Sticks and Stones

I’ve always been “husky” as they called it when I was younger. One of my earliest memories is of my Aunt B talking about my chubbiness and how it will come off when I get older, when it didn’t come off she bullied me for eating too much and called me fat. This started when I was six. My stepfather and sister were also often part of the bullying regarding my weight and my nickname was Mrs. Piggy. There’s a lot to unpack there. 

When I went to live with my father it got much worse, not just the teasing and bullying from my highschool peers, but also the control and bullying from my father. I was my smallest in highschool weighing in at 165 lbs and still called “fat” from those around me.

I still struggle with my weight to this day, each year fighting to lose pounds only to gain, I feel cursed by my heritage. But what is worse are the memories of hateful words that play over and over in my head. 

I suffer from PCOS and other ailments; I have scientific evidence that the weight gain is not because I’m lazy or eat the wrong foods. Yet, I still go back to the hateful words and I constantly bully myself; “Why can’t you spend an hour after work in the gym? You’r so lazy” and “you’re so lazy you can’t even keep your house clean.”

I can say that the overweight population has unfairly been persecuted for their weight,and this injustice has not been looked at as a social issue, even though in 2012 Yale Rudd Center published a report about the Social Justice Issues surrounding weight bias. 

Due to my weight it’s hard to get proper medical care; I spent the past 3 years trying to get my fibromyalgia diagnosed only to have five different doctors tell me it’s because I’m overweight, and if I lose weight and “walk more” I wouldn’t be in pain. 

I’ve been passed over for promotions, publicly called out, harrassed and bullied by strangers, ridiculed in restaurants and on planes and have cried while walking home because of the words a stranger has said to me. Words cut deeper than any sticks and stones would have. 

I know that we have the power to create justice and equity with the very words we say. Every day! Till weight is recognized as a protected medical condition, and weight bias a social justice issue,  I ask that we be kind to everyone. 

I didn’t know how I wanted this reflection to end, certainly not in the stream of tears that are currently rolling down my cheeks. 

~Candice C. Carver

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5 Responses to Sticks and Stones

  1. Peggy A says:

    Hugs to you, Candace. I feel your pain
    I was extremely skinny much of my during my childhood and early adult life. My classmates made jokes about me quite often, such as calling me Olive Oil from the Popeye cartoons, or asking me if I had to run around in the shower to get wet. Once a guy on whom I had a secret crush told me that I should go to the majorette try-outs after school that day because they needed some more batons. I took weight-on tablets, and drank milkshakes every day trying to gain weight. Nothing ever worked. Finally in my last two years of college I started to gain some weight, but much harm was already done to my self-image. I agree with you that this type of bullying is very harmful. I see you, Candace, as a beautiful, kind, and industrious woman. I love you for just who you are!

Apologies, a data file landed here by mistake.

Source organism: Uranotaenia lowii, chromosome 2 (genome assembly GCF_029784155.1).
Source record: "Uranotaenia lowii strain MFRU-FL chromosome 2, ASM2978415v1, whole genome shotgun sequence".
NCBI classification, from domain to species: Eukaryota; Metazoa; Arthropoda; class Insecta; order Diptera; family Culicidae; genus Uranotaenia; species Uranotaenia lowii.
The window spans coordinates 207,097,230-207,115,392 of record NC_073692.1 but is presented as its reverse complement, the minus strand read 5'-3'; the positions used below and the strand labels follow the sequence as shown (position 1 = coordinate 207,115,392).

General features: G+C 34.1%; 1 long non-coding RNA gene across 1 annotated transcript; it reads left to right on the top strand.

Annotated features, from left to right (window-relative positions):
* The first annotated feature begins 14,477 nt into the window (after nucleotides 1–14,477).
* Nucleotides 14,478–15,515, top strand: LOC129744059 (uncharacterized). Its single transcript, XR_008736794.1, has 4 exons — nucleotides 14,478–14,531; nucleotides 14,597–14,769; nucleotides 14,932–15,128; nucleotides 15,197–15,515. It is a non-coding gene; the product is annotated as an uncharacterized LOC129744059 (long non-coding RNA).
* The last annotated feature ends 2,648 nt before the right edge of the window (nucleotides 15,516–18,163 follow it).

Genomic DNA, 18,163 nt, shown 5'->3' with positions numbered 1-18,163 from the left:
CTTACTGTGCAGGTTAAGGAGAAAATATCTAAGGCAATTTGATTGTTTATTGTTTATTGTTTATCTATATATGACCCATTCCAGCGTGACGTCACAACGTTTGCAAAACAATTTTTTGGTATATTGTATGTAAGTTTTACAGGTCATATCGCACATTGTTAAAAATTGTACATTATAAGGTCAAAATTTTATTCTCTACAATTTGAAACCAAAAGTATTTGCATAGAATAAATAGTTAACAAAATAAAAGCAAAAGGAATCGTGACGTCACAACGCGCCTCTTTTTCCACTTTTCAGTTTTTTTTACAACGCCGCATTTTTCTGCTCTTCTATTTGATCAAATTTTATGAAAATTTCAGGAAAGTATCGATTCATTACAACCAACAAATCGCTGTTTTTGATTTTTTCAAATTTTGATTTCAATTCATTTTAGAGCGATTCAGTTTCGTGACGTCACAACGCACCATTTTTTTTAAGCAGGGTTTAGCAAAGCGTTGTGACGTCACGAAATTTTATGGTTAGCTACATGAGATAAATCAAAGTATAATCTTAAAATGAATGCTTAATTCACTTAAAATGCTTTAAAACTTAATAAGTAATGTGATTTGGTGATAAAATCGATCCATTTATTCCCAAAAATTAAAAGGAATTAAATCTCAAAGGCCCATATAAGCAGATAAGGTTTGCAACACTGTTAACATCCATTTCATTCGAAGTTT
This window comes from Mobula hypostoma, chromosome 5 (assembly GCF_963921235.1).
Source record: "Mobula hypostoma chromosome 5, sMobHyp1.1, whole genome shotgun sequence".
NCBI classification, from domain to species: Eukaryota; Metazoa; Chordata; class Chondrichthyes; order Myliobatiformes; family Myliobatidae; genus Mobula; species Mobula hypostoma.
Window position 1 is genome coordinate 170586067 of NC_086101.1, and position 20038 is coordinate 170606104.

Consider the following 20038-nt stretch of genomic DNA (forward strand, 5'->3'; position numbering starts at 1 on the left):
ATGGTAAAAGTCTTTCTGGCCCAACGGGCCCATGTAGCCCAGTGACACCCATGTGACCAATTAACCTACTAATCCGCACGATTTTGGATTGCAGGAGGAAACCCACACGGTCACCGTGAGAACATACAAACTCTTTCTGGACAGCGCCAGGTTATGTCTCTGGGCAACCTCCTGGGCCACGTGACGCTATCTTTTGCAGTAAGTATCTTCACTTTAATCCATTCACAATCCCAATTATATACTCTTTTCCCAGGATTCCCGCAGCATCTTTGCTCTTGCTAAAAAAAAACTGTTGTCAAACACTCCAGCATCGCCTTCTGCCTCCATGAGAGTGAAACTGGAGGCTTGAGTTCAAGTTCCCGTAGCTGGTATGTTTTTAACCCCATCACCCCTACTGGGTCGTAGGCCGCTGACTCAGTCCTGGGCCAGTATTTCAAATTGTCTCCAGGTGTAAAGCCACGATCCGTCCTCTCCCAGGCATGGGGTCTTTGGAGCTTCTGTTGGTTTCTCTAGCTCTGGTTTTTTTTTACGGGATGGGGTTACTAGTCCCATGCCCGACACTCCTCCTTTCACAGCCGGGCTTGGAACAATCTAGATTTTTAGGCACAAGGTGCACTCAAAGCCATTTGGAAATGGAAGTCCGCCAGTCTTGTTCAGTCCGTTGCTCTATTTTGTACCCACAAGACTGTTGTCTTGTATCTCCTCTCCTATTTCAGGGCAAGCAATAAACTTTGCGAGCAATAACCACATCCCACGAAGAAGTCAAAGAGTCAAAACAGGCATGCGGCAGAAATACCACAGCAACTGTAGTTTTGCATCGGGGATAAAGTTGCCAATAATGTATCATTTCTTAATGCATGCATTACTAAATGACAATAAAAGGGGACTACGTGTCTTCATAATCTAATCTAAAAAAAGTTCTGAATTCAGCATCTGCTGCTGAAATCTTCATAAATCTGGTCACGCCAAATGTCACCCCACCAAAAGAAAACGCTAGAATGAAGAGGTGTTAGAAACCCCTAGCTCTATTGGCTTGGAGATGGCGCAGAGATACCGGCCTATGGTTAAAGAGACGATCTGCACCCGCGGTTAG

• Candice C Carver says:

      Peggy, I’m so sorry that you went through all that bullying. I don’t know why people are so cruel, I feel some people don’t realize the harm that’s done.

  2. Rev. Nancy Palmer Jones says:

    Candice, this is so important, and I am so grateful that you’ve shared your experience and lifted UP this social justice issue, around which many Unitarian Universalists are now doing wonderful work. Bias–implicit and explicit–is rooted deep around many issues and identities, and the systems of oppression that result–like the difficulty getting adequate and respectful medical care–are real.

    We can change this in our community and our lives. I’m so glad we are in this together!

  3. Rev. Nancy Palmer Jones says:

    Oh, and also! Don’t let me rush past the terrible harm and hurt you have experienced! I am so sorry that has happened to you! We are holding you in Love!

  4. Lydia M Patrick says:

    How beautiful you are in so many ways! My mom used to call
    me a fatty. She would say women like us would shine with our deeds and godliness. I couldn’t eat a slice of bread without a comment about it. I am still learning that ALL of that came from a place of pain within her -and because no one allowed her solace – she didn’t know how to give it to me. You are beloved and wonderful and size is always relative. Thank you for being brave enough to speak to this issue we have still to deal with in society.

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